The Sunday Telegraph reports that the coronation of the next Monarch of the United Kingdom, which will be Prince Charles, will not be exclusively an Anglican (Church of England) ceremony and will feature a wide range of religions to reflect the UK’s diverse culture.
Church of England sources have, however, have confirmed that it won’t be in the manner of “defender of all faiths” that Prince Charles famously declared he’d like to be, but in a way which includes other faiths but doesn’t damage the Crown’s status as exclusively Protestant.
The Sunday Telegraph says that the presence of people from other faiths will be largely symbolic and will probably be something like lighting candles or the reading of ‘sacred texts’ from the respective religions.
For over 1000 years, the coronation of British and previously English Monarchs has been a sacred ceremony, designed not only to present the Monarch to their people, but to demonstrate a connection with God and recertifying the Divine Right of Kings.
Up until recently, the British Monarchy has largely rejected Catholic association, this new knowledge about the Coronation leads some to think that the Monarchy is becoming less Anglican and some even consider the possibility of a rise in support for disestablishmentarianism.
Prince Charles once famously said that he would like to become ‘defender of the faiths’ when he becomes King rather than being ‘Defender of the Faith’ (originally meaning the Roman Catholic faith, but taken now to mean Church of England) to reflect Britain’s change in culture and diversity.
It is not known whether the Prince of Wales wishes to continue with this idea, or whether advisors have convinced him otherwise.
Many are imagining a slimmed down version of the Coronation for Prince Charles, though this isn’t likely to be so. Coronations must conform to certain standards and protocols, laid out by ancient history and a need to incorporate the vital coronation rituals.
The Coronation Oath Act of 1689 requires the monarch to swear to uphold the Protestant faith, and the ceremony includes Christian sacraments such as Holy Communion and the anointing of the monarch by the Archbishop.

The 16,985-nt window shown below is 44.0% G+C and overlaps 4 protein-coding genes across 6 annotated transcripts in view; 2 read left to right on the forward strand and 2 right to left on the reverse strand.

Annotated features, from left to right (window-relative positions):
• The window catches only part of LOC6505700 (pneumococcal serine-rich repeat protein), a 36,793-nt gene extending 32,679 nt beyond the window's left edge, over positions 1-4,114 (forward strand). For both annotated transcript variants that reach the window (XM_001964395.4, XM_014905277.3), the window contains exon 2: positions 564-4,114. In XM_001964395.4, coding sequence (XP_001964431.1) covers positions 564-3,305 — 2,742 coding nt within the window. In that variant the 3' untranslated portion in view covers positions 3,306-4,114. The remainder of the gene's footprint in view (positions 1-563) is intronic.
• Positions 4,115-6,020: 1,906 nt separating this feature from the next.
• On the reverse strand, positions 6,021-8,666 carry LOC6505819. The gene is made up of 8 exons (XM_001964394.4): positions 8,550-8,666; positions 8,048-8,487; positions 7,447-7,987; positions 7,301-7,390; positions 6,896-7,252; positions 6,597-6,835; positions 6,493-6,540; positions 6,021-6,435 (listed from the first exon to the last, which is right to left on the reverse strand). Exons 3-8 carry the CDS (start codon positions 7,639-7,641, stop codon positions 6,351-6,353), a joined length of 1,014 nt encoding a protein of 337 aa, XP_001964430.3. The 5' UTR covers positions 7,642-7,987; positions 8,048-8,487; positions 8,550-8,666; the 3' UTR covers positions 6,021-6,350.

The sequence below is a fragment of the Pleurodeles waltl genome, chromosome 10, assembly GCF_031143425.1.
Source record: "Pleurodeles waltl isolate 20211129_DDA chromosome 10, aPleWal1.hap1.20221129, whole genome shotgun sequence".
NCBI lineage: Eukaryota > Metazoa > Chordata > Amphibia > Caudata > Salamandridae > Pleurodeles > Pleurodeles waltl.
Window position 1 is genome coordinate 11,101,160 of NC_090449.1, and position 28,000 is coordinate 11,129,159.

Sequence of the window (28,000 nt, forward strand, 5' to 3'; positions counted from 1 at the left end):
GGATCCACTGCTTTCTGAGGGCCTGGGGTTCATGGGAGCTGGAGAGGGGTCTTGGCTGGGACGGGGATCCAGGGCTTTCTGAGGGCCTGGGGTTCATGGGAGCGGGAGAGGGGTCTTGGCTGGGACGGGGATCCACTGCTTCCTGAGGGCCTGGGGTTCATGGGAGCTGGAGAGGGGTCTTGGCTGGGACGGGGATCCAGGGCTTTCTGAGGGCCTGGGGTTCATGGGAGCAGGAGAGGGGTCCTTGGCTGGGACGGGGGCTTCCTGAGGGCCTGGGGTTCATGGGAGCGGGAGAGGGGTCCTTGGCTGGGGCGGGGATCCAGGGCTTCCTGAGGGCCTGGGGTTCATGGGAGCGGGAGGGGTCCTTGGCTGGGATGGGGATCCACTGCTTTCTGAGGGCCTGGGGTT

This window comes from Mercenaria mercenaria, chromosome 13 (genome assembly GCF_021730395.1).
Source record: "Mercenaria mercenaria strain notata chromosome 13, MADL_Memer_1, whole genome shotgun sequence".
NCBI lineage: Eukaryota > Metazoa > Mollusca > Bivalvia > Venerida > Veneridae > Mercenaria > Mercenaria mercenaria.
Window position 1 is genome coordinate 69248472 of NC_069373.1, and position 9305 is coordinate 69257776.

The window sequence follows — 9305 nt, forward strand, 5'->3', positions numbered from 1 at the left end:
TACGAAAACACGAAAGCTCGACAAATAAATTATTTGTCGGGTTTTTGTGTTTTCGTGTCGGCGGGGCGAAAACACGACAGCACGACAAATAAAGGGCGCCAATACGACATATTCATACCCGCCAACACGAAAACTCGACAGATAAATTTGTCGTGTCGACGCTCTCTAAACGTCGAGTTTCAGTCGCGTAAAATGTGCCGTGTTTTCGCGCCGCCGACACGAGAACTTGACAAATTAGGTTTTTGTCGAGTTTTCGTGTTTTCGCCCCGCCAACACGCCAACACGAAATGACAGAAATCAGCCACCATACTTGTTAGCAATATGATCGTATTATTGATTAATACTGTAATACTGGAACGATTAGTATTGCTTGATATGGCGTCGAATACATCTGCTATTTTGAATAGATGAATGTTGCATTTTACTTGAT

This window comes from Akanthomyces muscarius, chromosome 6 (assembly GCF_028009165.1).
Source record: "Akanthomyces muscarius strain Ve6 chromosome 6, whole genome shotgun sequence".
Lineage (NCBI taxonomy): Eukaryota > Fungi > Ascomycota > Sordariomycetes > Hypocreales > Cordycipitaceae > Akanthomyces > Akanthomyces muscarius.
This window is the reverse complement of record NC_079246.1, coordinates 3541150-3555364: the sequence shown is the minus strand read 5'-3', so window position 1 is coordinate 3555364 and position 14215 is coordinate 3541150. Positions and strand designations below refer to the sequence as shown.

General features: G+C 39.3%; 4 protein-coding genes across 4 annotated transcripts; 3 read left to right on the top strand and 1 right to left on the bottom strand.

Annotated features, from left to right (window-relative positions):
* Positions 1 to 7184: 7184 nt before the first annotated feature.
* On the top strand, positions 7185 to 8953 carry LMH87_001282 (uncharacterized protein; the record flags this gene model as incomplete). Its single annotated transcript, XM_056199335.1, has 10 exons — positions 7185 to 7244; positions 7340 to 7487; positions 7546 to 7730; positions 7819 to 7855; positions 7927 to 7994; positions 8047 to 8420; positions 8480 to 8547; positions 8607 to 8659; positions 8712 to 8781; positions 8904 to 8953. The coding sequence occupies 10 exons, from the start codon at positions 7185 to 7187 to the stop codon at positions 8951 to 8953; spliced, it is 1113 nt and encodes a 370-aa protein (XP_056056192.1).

We won’t know anything definite about the Coronation until the time when the Prince of Wales becomes King, however.
photo credit: catalhoyuk via photopin cc
This will be sad for me. As long as the Church of England is established by law and the Sovereign is the Supreme Governor of the Church of England, the coronation should be strictly CoE. The oath Charles takes will have to be different from the oath the Queen took
The Oath: Archbishop. Will you to the utmost of your power maintain the Laws of God and the true profession of the Gospel? Will you to the utmost of your power maintain in the United Kingdom the Protestant Reformed Religion established by law? Will you maintain and preserve inviolably the settlement of the Church of England, and the doctrine, worship, discipline, and government thereof, as by law established in England? And will you preserve unto the Bishops and Clergy of England, and to the Churches there committed to their charge, all such rights and privileges, as by law do or shall appertain to them or any of them?
Queen. All this I promise to do.
This is a good thing. Charles has always been more open to other religions and, in this day and age, when he will be king of all of Great Britain (but hopefully not much longer of Northern Ireland), he needs to be more inclusive. The only reason they are Protestant is because of Henry VIII and Anglicans are just Catholic light anyway.
The article is not referring to Roman Catholicism of which I have no issue but to a ‘religion’ and ideology that we are not allowed to speak of in Britain.
This really won’t make much sense as not only are we coronating a monarch, but also the symbolic head of the COE. I’m hoping we can see another beautiful coronation without too much modernisation.
The investiture of Prince Charles that took place in 1969 looks now so aged whereas the coronation of the Queen looks timeless. I think that’s one great strength of tradition and careful adaptation over modernisation in royal ceremonies.
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